Arcane Explanation

Description:

The argument proposes an explanation that appeals to causal mechanisms that are not currently or generally accepted, i.e. to the activity of entities or beings not generally thought to exist, or to mystical forces whose operation is not understood or recognized.

 

Comments:

Some typical entities appealed to by this fallacy include such beings as angels, aliens, ghosts and other spirits, or such mystical forces as ESP, pyramid power, animal magnetism, etc.

 

Examples:

"We must have a poltergeist in the house. When the dog ran under the table the vase just seemed to jump off the shelf all by itself."

 

"The loadstone has a soul because it moves iron. This proves that all things are full of gods." - paraphrased from a saying attributed to Thales

 

Discussion:

If we never proposed new forces or mechanisms, if we never considered the possibility that things might be otherwise than we think them to be, we would never make any progress. When Newton proposed his theory of gravity, the idea that heavy objects could influence each other - at a distance, without any physical contact - was unheard of. Newton himself disliked the idea. Yet the idea that gravity was an invisible and unknown "force" capable of acting at a distance without physical contact (very much like telekenesis), eventually came to be accepted. It would be the very antithesis of science not to keep an open mind. As Hamlet says, "There are more things in heaven and earth, Horatio, than are dreamt of in your philosophy."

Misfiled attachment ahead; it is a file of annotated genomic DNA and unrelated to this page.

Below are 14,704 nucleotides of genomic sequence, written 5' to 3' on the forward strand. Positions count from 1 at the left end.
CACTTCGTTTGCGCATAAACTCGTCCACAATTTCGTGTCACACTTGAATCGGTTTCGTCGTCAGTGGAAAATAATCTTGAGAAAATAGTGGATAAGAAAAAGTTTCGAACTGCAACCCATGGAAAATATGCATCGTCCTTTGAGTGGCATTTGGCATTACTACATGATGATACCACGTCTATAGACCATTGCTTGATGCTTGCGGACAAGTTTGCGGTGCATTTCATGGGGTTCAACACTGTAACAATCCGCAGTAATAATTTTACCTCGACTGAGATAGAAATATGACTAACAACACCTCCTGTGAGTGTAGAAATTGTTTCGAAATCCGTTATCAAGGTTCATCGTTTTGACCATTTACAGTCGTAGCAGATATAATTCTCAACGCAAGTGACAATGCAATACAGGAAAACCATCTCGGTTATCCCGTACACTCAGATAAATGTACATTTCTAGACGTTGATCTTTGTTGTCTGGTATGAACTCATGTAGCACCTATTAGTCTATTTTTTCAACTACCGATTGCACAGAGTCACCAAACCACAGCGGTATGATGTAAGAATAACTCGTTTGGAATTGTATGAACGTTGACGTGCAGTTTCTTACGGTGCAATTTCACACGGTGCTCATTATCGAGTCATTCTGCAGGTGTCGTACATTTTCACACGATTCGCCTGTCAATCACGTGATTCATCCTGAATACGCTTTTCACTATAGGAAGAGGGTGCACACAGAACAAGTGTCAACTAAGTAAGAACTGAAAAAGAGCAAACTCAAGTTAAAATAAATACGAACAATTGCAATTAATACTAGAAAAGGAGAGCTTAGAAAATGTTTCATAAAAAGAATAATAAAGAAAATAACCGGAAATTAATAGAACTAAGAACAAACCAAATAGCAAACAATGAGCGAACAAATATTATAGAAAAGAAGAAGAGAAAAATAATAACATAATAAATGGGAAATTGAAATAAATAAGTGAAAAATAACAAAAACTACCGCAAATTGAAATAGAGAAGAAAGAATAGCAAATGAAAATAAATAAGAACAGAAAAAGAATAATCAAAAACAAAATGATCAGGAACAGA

Even so, some explanations are unnecessarily arcane. The fallacy of Arcane Explanation mimics good reasoning by insisting that we keep an open mind about things that we find difficult to believe. However, it errs in proposing an explanation that is outside of normal beliefs, but also adds little or nothing to our understanding of the world. It offers no pattern that might help explain other phenomena. The problem with arcane explanations is that they incorporate all of the disadvantages of appealing to a being or force that we find incredible, without the advantage of appealing to something that is regular and predictable. (Gravity was at least regular and predictable, and the mathematics behind it was undeniably elegant.) Arcane explanations tend to be capricious, arbitrary and mysterious. Their only advantage is that they are exciting and don't require much intellectual effort.

 

Source: I named this fallacy, but it is described by Francis Bacon in Novum Organum, 1620, as the third of his Idols of the Theater.

 

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